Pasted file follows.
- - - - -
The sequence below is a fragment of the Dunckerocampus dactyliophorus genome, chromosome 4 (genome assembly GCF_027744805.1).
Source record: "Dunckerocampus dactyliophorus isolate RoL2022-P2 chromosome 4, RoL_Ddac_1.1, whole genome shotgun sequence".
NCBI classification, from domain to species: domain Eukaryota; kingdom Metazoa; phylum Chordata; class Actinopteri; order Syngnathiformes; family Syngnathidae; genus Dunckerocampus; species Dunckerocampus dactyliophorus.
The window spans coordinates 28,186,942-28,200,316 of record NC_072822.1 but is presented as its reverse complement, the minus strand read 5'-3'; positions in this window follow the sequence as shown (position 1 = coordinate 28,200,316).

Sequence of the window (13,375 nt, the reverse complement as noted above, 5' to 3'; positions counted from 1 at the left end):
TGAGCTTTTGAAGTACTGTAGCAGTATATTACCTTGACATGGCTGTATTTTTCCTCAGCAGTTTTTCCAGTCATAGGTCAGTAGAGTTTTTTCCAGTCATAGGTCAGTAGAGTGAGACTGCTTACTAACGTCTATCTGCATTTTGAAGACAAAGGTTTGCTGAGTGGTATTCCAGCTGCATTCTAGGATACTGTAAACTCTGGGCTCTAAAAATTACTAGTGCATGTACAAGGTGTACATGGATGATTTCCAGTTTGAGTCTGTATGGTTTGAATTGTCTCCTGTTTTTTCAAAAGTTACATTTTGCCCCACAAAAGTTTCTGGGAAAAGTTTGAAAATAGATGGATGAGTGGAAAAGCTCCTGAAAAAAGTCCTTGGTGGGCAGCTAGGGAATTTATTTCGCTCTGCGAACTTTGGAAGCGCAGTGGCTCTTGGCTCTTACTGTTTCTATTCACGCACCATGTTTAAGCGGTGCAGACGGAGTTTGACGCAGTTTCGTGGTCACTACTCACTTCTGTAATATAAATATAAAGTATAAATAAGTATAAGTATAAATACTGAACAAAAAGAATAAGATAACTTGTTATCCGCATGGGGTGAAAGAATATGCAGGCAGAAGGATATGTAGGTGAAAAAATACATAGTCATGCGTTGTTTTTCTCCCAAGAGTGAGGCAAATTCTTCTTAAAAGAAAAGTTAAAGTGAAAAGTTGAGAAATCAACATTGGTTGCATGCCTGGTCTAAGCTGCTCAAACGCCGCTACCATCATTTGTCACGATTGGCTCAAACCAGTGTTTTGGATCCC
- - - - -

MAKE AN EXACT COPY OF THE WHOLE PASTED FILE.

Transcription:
The sequence below is a fragment of the Dunckerocampus dactyliophorus genome, chromosome 4 (genome assembly GCF_027744805.1).
Source record: "Dunckerocampus dactyliophorus isolate RoL2022-P2 chromosome 4, RoL_Ddac_1.1, whole genome shotgun sequence".
NCBI classification, from domain to species: domain Eukaryota; kingdom Metazoa; phylum Chordata; class Actinopteri; order Syngnathiformes; family Syngnathidae; genus Dunckerocampus; species Dunckerocampus dactyliophorus.
The window spans coordinates 28,186,942-28,200,316 of record NC_072822.1 but is presented as its reverse complement, the minus strand read 5'-3'; positions in this window follow the sequence as shown (position 1 = coordinate 28,200,316).

Sequence of the window (13,375 nt, the reverse complement as noted above, 5' to 3'; positions counted from 1 at the left end):
TGAGCTTTTGAAGTACTGTAGCAGTATATTACCTTGACATGGCTGTATTTTTCCTCAGCAGTTTTTCCAGTCATAGGTCAGTAGAGTTTTTTCCAGTCATAGGTCAGTAGAGTGAGACTGCTTACTAACGTCTATCTGCATTTTGAAGACAAAGGTTTGCTGAGTGGTATTCCAGCTGCATTCTAGGATACTGTAAACTCTGGGCTCTAAAAATTACTAGTGCATGTACAAGGTGTACATGGATGATTTCCAGTTTGAGTCTGTATGGTTTGAATTGTCTCCTGTTTTTTCAAAAGTTACATTTTGCCCCACAAAAGTTTCTGGGAAAAGTTTGAAAATAGATGGATGAGTGGAAAAGCTCCTGAAAAAAGTCCTTGGTGGGCAGCTAGGGAATTTATTTCGCTCTGCGAACTTTGGAAGCGCAGTGGCTCTTGGCTCTTACTGTTTCTATTCACGCACCATGTTTAAGCGGTGCAGACGGAGTTTGACGCAGTTTCGTGGTCACTACTCACTTCTGTAATATAAATATAAAGTATAAATAAGTATAAGTATAAATACTGAACAAAAAGAATAAGATAACTTGTTATCCGCATGGGGTGAAAGAATATGCAGGCAGAAGGATATGTAGGTGAAAAAATACATAGTCATGCGTTGTTTTTCTCCCAAGAGTGAGGCAAATTCTTCTTAAAAGAAAAGTTAAAGTGAAAAGTTGAGAAATCAACATTGGTTGCATGCCTGGTCTAAGCTGCTCAAACGCCGCTACCATCATTTGTCACGATTGGCTCAAACCAGTGTTTTGGATCCC